Our painting teacher Suzanne Taylor says:

Stunning in person with his use of chiaroscuro light technique, which is spectacular. I also love that he often used the same models in different iconic religious depictions. But a lot of the characters are very rough & ready – very contemporary as Caravaggio was a naughty boy himself.

» The Conversion of St Paul on the way to Damascus can be found in Basilica Parrocchiale Santa Maria del Popolo, Rome, Italy «

9. Judith Slaying Holofernes by Artemisia Gentileschi (c. 1612)

Judith Slaying Holofernes by Artemisia Gentileschi

Artemisia Gentileschi is an Italian Baroque painter, now considered one of the most accomplished seventeenth-century artists working in the dramatic style of Caravaggio.

Considered to be one of Artemisia Gentileschi’s most iconic works, Judith Slaying Holofernes depicts an Old Testament story from the Book of Judith – the story focussing on the assassination of an Assyrian general by the Israelite heroine Judith and her maidservant. Today, scholars consider this to be an example of Gentileschi’s achievement of representing the strength of women, through the relentlessly physical nature of the painting.

Our painting teacher Suzanne Taylor says:

Artemisia Gentileschi was an incredible painter but very much overlooked because of her gender. I would, therefore, give my vote to Artemisia in the hope that women become more recognised & empowered by putting themselves out there. My favourite painting of hers is “Judith Beheading Holofernes”. Incredible & gruesome for its day!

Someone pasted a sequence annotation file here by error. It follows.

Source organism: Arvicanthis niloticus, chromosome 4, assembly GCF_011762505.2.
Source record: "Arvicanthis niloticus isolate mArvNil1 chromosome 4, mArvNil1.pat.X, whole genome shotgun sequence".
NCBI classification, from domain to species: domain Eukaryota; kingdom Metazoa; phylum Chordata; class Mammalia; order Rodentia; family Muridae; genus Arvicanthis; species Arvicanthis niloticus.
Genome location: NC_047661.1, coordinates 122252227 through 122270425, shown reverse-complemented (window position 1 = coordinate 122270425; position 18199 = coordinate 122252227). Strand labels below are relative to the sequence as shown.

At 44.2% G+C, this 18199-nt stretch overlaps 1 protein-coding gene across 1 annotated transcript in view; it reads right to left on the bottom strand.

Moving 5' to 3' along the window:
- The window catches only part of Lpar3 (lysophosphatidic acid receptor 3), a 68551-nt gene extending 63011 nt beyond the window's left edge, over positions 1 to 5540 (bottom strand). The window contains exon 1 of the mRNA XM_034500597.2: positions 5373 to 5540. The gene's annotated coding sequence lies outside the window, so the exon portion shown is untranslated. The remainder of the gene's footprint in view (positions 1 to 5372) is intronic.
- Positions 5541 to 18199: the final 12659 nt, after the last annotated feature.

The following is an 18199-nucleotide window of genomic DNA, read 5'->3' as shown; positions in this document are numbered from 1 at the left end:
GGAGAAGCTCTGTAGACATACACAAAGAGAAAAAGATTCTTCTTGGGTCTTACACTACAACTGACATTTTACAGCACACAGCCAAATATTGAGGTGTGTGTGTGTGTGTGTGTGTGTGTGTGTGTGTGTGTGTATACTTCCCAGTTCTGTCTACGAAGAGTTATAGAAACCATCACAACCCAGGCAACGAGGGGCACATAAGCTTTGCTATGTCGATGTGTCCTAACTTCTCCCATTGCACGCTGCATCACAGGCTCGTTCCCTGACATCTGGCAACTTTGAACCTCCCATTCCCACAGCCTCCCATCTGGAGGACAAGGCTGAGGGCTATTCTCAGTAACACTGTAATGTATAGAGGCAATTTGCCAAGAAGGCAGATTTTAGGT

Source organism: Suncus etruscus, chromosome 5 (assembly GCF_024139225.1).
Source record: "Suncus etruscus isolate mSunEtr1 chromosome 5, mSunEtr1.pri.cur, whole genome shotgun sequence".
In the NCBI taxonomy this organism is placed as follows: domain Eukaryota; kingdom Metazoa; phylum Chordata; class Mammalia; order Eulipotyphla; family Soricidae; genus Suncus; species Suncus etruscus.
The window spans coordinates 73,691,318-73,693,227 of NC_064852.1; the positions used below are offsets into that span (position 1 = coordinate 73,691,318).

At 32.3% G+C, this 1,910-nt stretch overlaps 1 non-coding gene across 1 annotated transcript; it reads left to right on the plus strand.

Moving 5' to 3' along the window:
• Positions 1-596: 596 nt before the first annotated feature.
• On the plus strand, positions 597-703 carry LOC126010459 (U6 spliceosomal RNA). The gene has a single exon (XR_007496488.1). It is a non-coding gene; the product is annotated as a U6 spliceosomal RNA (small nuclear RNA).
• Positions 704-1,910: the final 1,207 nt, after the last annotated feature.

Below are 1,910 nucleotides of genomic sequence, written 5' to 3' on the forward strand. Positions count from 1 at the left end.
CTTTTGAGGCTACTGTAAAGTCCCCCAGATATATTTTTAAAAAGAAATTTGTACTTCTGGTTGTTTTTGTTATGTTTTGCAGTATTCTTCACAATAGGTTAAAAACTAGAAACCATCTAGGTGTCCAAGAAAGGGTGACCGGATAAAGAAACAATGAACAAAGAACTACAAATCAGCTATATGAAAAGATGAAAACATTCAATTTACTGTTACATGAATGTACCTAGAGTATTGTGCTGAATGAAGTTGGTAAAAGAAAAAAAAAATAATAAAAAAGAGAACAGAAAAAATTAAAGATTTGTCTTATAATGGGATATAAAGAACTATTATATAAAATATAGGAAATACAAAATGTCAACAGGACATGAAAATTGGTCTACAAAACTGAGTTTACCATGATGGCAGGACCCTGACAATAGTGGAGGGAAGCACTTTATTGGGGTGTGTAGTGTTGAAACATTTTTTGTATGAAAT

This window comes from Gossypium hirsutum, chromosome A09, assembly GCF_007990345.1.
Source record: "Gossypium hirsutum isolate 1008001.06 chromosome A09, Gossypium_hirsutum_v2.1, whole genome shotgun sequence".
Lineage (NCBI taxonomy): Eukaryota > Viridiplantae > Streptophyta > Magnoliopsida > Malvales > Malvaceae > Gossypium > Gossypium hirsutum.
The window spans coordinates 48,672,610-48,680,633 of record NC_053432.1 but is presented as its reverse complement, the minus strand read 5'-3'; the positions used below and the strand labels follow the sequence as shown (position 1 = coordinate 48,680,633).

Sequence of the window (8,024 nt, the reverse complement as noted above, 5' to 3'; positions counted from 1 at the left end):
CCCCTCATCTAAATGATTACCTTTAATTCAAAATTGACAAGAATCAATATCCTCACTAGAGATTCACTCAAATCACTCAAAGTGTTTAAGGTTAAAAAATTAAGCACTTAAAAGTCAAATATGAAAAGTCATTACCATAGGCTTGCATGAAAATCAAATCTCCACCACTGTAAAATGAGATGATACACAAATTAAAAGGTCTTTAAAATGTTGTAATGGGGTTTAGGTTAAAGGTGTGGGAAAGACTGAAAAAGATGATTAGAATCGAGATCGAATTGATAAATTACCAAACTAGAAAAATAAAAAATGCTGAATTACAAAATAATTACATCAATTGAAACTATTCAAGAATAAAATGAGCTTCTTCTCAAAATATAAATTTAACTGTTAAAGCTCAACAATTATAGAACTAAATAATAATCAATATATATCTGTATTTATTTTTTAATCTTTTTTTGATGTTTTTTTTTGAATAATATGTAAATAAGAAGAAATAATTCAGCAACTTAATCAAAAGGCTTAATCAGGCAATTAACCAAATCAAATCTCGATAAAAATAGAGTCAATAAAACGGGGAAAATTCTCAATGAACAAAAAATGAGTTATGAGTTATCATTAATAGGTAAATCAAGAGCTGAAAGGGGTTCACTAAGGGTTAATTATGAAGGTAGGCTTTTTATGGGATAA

» Judith Beheading Holofernes can be found in the Uffizi Gallery, Florence, Italy «

10. The Creation of Adam by Michelangelo (c. 1512)

The Creation of Adam by Michelangelo

Michelangelo, another of the trinity of the great masters, was prominent during the High Renaissance and is considered to have been the archetypal Renaissance man. The amount of his work which has survived shows that his output in the fields of painting, sculpture, and architecture was prodigious.

The Creation of Adam, painted on the ceiling of the Sistine Chapel, illustrates the creation narrative from the Book of Genesis – with God giving life to Adam, the first man. This image is now considered iconic of humanity, and has been reproduced so many times that it is one of the most replicated religious images of all time.

Our painting teacher Mark Holden says:

This painting to me tells the story of God making Man in his image and bringing him to life – all that Adam can do is hold out his hand and let God do the work. Interesting, also in the painting is the representation of Eve behind God as the ultimate part of the Creation story. Capturing the essence of this was the longing of Michelangelo – and he must have thought carefully about the depiction of the characters. It communicates – by telling the narrative, capturing the moment, but he freeze frames the moment of the actually touching of the fingertips. This creates the drama and power in the painting. It is an especially amazing piece of art as it is on the ceiling of the Sistine Chapel. It is one of the paintings I look forward to seeing for real one day as I have not seen it as yet, only by appreciating it on-line and in books.

» The Creation of Adam can be found in the Sistine Chapel, Vatican City «